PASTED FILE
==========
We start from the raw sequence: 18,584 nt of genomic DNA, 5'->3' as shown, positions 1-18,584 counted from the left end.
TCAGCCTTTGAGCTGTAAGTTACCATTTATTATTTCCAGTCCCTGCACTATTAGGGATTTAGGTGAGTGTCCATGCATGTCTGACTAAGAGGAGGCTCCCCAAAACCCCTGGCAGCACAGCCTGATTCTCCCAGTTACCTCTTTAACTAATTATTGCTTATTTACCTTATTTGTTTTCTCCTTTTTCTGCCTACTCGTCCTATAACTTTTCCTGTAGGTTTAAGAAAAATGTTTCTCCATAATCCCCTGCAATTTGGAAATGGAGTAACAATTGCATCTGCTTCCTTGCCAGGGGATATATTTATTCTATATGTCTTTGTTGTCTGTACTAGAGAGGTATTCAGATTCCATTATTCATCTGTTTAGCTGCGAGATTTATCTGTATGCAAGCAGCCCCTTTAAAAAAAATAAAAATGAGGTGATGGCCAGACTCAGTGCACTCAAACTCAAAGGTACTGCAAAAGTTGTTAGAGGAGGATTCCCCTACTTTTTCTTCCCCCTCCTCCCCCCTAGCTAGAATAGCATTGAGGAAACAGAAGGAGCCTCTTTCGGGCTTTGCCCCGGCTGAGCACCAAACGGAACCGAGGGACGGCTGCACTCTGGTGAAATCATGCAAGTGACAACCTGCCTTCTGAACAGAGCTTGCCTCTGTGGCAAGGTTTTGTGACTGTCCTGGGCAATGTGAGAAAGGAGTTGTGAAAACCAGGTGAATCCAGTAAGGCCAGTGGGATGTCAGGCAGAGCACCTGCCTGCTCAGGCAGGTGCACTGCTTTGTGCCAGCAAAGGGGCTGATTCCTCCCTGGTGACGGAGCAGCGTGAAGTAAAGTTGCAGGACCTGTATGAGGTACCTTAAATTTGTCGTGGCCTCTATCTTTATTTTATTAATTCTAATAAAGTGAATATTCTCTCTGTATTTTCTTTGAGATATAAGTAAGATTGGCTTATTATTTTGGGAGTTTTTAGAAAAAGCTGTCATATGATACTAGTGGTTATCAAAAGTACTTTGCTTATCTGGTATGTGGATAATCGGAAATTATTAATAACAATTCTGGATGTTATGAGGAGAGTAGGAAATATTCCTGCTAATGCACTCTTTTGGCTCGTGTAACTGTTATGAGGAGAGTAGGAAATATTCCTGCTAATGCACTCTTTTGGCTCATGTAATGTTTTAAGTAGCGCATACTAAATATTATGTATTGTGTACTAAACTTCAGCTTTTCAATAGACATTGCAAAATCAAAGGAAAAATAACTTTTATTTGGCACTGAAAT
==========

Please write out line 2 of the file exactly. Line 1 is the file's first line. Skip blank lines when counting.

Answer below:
TCAGCCTTTGAGCTGTAAGTTACCATTTATTATTTCCAGTCCCTGCACTATTAGGGATTTAGGTGAGTGTCCATGCATGTCTGACTAAGAGGAGGCTCCCCAAAACCCCTGGCAGCACAGCCTGATTCTCCCAGTTACCTCTTTAACTAATTATTGCTTATTTACCTTATTTGTTTTCTCCTTTTTCTGCCTACTCGTCCTATAACTTTTCCTGTAGGTTTAAGAAAAATGTTTCTCCATAATCCCCTGCAATTTGGAAATGGAGTAACAATTGCATCTGCTTCCTTGCCAGGGGATATATTTATTCTATATGTCTTTGTTGTCTGTACTAGAGAGGTATTCAGATTCCATTATTCATCTGTTTAGCTGCGAGATTTATCTGTATGCAAGCAGCCCCTTTAAAAAAAATAAAAATGAGGTGATGGCCAGACTCAGTGCACTCAAACTCAAAGGTACTGCAAAAGTTGTTAGAGGAGGATTCCCCTACTTTTTCTTCCCCCTCCTCCCCCCTAGCTAGAATAGCATTGAGGAAACAGAAGGAGCCTCTTTCGGGCTTTGCCCCGGCTGAGCACCAAACGGAACCGAGGGACGGCTGCACTCTGGTGAAATCATGCAAGTGACAACCTGCCTTCTGAACAGAGCTTGCCTCTGTGGCAAGGTTTTGTGACTGTCCTGGGCAATGTGAGAAAGGAGTTGTGAAAACCAGGTGAATCCAGTAAGGCCAGTGGGATGTCAGGCAGAGCACCTGCCTGCTCAGGCAGGTGCACTGCTTTGTGCCAGCAAAGGGGCTGATTCCTCCCTGGTGACGGAGCAGCGTGAAGTAAAGTTGCAGGACCTGTATGAGGTACCTTAAATTTGTCGTGGCCTCTATCTTTATTTTATTAATTCTAATAAAGTGAATATTCTCTCTGTATTTTCTTTGAGATATAAGTAAGATTGGCTTATTATTTTGGGAGTTTTTAGAAAAAGCTGTCATATGATACTAGTGGTTATCAAAAGTACTTTGCTTATCTGGTATGTGGATAATCGGAAATTATTAATAACAATTCTGGATGTTATGAGGAGAGTAGGAAATATTCCTGCTAATGCACTCTTTTGGCTCGTGTAACTGTTATGAGGAGAGTAGGAAATATTCCTGCTAATGCACTCTTTTGGCTCATGTAATGTTTTAAGTAGCGCATACTAAATATTATGTATTGTGTACTAAACTTCAGCTTTTCAATAGACATTGCAAAATCAAAGGAAAAATAACTTTTATTTGGCACTGAAAT